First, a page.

Are You Leading Your Team to Average or Excellence?
Excellence can be an intimidating concept. After all, an entire industry has been built searching for it since Tom Peters released his bestselling book in 1982. With all the guides, books, formulas and motivational speakers that have dedicated countless pages of wisdom and endless hours of inspiration, we’ve learned this: Achieving excellence comes down to hard work, commitment, and most importantly, leadership.
At the root of excellence - or even “very good” - is change. And change in any organization, be it a corporate giant such as Microsoft or your own dental practice, is a huge undertaking. In fact, studies have shown that 60-90% of the efforts to change the way things are done never make it to fruition. Why? Because the culture of almost every business is “hardwired” from the top down. In other words, if those driving the train don’t change course, everyone else is just another cart on the same track, along for the same journey, and on their way to the same destination, yet again.
But the beauty of the dental practice is that if you, doctor, are not satisfied or don’t like the direction of your practice, you have the power to change it. In reality, only you have the power to change it. Yes, you need your team to be actively involved. But real change begins with you. From there comes the development of the plan, which involves asking a few fundamental questions, starting with: What’s your vision for your practice? What does a really good dental practice do differently? How do we get there?
Next, is fact finding. Talk to your patients about their experiences. You don’t need to conduct a formal survey, although it’s helpful if you can. At a minimum, ask how your practice can do things better. Just remember that only a handful will be honest with you - and those that do share less than stellar comments are doing you a huge favor in offering their candid opinions. Here’s why: studies indicate that if one person complains, at least seven have had the same negative experience and each of them has told nine others about the problem, meaning that at least one negative comment about your practice has been shared with 63 others in your community – not exactly the word-of-mouth marketing you want out there.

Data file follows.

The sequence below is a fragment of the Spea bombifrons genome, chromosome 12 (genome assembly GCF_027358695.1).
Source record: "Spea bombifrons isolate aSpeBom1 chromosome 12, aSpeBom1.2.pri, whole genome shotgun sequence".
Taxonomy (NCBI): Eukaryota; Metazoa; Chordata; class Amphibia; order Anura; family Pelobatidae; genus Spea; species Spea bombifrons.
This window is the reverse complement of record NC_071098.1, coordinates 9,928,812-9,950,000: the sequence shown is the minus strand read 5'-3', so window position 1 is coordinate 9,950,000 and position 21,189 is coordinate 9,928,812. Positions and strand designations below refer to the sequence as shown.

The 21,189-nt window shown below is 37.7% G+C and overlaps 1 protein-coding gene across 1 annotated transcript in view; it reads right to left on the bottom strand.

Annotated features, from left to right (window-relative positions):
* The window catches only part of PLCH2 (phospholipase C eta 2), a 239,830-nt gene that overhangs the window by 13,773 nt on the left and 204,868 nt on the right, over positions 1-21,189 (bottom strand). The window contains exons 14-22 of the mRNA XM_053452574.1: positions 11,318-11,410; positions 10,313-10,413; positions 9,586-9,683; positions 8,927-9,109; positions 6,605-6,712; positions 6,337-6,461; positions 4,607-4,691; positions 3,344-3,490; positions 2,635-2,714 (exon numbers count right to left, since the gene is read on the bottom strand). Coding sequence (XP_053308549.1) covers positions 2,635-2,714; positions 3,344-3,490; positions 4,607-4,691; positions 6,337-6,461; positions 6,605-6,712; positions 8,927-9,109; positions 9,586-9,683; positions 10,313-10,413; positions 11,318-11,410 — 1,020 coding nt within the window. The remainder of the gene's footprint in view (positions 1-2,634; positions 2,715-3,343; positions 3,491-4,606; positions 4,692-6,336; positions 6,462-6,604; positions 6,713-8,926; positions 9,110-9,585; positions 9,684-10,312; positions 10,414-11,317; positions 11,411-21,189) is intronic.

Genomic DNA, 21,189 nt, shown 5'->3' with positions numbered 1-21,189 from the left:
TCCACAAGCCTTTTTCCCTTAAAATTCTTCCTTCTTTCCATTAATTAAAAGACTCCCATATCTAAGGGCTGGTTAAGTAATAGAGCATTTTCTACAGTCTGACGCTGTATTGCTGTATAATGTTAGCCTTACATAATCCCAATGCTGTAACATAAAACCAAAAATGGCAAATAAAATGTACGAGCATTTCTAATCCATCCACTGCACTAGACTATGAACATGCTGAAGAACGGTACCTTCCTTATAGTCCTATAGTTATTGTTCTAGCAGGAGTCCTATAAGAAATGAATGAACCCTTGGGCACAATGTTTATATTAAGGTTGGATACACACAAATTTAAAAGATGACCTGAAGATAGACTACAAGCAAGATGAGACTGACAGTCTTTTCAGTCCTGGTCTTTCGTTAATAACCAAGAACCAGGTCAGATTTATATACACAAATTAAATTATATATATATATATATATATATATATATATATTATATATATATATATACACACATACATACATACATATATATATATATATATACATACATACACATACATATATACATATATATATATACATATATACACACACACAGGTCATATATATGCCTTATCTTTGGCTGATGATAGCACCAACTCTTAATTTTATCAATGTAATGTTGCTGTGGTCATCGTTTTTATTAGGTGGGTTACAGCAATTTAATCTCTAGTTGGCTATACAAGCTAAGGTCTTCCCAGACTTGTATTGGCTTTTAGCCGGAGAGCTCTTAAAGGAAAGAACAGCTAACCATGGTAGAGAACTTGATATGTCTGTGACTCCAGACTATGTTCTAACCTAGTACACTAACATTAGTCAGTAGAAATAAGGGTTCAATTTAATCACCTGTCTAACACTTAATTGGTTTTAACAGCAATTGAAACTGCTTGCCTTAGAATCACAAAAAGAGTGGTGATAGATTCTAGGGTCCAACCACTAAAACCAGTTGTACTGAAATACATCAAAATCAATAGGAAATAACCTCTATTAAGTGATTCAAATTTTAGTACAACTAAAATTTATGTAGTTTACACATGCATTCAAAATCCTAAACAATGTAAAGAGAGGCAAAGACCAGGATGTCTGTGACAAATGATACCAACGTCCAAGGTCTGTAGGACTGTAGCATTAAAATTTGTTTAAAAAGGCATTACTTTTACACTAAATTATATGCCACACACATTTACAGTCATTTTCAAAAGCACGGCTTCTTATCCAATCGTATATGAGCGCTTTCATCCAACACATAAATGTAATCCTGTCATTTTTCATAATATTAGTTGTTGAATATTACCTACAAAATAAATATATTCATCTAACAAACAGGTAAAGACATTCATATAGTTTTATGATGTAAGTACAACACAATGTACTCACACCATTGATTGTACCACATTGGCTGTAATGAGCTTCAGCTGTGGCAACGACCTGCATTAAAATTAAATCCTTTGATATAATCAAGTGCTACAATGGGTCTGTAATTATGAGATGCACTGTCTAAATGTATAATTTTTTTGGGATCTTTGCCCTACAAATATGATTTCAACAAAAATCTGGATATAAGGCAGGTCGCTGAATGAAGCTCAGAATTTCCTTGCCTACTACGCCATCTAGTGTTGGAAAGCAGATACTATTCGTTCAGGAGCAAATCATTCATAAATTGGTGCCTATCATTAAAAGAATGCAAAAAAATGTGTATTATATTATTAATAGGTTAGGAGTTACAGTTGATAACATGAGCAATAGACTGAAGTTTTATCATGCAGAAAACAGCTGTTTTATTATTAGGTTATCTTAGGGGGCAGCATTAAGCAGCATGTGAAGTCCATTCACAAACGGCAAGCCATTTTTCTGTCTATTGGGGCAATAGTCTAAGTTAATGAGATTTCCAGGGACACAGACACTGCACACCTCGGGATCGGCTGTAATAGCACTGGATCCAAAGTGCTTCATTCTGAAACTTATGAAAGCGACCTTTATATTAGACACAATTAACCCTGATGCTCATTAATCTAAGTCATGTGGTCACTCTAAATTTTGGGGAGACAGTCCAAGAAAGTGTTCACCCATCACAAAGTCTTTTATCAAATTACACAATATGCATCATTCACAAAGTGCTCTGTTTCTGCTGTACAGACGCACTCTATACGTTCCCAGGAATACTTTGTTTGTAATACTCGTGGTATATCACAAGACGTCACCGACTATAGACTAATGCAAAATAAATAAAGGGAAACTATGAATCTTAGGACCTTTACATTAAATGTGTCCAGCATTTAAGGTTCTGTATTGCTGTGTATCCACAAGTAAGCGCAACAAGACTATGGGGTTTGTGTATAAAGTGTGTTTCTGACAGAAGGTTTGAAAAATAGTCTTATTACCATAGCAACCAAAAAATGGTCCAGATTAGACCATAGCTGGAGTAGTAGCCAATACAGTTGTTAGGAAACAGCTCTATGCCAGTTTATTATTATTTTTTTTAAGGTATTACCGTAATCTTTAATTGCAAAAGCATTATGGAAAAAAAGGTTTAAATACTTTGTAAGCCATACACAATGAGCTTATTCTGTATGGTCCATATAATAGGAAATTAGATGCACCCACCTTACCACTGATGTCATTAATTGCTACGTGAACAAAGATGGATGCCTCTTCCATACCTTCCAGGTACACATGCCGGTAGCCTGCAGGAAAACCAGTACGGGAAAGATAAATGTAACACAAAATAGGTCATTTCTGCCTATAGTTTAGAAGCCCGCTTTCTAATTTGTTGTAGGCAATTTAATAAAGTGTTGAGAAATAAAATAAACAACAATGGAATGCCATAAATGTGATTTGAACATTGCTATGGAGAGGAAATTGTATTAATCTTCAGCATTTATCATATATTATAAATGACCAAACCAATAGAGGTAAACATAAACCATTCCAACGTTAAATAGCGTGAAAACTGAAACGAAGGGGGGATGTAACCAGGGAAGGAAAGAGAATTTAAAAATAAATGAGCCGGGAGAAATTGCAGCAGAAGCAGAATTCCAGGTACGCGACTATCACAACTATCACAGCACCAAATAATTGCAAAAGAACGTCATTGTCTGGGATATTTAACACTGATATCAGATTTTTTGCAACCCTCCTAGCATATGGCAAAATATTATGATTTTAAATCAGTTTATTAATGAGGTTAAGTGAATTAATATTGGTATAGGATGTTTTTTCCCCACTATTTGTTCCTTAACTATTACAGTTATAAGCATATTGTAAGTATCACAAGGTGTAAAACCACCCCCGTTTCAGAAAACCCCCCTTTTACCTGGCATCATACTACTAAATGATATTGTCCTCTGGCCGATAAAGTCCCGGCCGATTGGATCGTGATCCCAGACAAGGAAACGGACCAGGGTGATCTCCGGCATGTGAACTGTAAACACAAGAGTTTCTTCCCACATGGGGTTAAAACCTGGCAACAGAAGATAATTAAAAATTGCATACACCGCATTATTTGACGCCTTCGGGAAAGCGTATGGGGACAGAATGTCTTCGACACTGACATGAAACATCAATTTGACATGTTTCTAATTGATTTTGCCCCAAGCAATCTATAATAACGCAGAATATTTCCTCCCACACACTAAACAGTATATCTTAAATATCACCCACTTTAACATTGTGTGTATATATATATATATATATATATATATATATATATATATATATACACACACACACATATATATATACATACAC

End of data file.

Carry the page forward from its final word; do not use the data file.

From there, begin to assemble the building blocks of practice excellence by examining each individual system and how it fits into the vision of the office that you have chosen to create. What does the new patient experience involve in a practice that is dedicated to setting itself apart from the others in the community? How do patients feel when they call a practice that is committed to excellence? How is the team involved in carrying out the practice culture that the doctor wants to create? Once the broad-brush concepts are identified, take an honest look at how your team currently handles specific systems. Don’t sugar coat it.
Next, ask your employees for their input. What do they see as the strengths and weakness of practice systems and protocols? What changes would they recommend to improve them? What protocols could be developed to reduce stress and improve the patient experience, practice productivity, and the total culture of the office? Develop your plan for each area and put it in writing. Focus on the specifics of each practice system, and create a timeline for addressing individual areas.
Remember, keep it manageable and establish realistic goals. Changing efforts frequently fall short because businesses attempt to take on too much too soon and quickly become overwhelmed. Some system changes can be implemented in a few weeks while others may require up to a full year.
Finally, recognize that there are many dental teams that simply cannot make the necessary changes on their own. Oftentimes, doctor and staff are too close to the situation to be able to step back and objectively consider what is truly working and what needs to be corrected. In those circumstances, it’s critical to seek outside help from a professional.
Next week, what to do when the desire for change and the reality of achieving it are worlds apart.
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